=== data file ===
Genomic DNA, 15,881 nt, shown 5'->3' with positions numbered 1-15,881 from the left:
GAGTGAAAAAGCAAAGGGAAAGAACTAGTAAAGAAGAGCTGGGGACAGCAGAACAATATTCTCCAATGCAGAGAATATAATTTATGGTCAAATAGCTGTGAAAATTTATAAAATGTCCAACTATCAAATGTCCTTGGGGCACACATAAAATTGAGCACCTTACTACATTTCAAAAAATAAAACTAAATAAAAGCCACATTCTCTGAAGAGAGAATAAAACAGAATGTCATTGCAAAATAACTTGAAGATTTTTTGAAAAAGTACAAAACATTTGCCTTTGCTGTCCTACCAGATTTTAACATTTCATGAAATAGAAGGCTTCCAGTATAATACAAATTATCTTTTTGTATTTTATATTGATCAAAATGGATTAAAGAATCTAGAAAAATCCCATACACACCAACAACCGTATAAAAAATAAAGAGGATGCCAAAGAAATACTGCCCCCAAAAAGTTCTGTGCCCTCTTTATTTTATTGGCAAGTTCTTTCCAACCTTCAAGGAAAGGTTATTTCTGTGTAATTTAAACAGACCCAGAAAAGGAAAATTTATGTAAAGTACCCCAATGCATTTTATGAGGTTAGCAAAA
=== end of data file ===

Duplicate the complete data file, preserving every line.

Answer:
Genomic DNA, 15,881 nt, shown 5'->3' with positions numbered 1-15,881 from the left:
GAGTGAAAAAGCAAAGGGAAAGAACTAGTAAAGAAGAGCTGGGGACAGCAGAACAATATTCTCCAATGCAGAGAATATAATTTATGGTCAAATAGCTGTGAAAATTTATAAAATGTCCAACTATCAAATGTCCTTGGGGCACACATAAAATTGAGCACCTTACTACATTTCAAAAAATAAAACTAAATAAAAGCCACATTCTCTGAAGAGAGAATAAAACAGAATGTCATTGCAAAATAACTTGAAGATTTTTTGAAAAAGTACAAAACATTTGCCTTTGCTGTCCTACCAGATTTTAACATTTCATGAAATAGAAGGCTTCCAGTATAATACAAATTATCTTTTTGTATTTTATATTGATCAAAATGGATTAAAGAATCTAGAAAAATCCCATACACACCAACAACCGTATAAAAAATAAAGAGGATGCCAAAGAAATACTGCCCCCAAAAAGTTCTGTGCCCTCTTTATTTTATTGGCAAGTTCTTTCCAACCTTCAAGGAAAGGTTATTTCTGTGTAATTTAAACAGACCCAGAAAAGGAAAATTTATGTAAAGTACCCCAATGCATTTTATGAGGTTAGCAAAA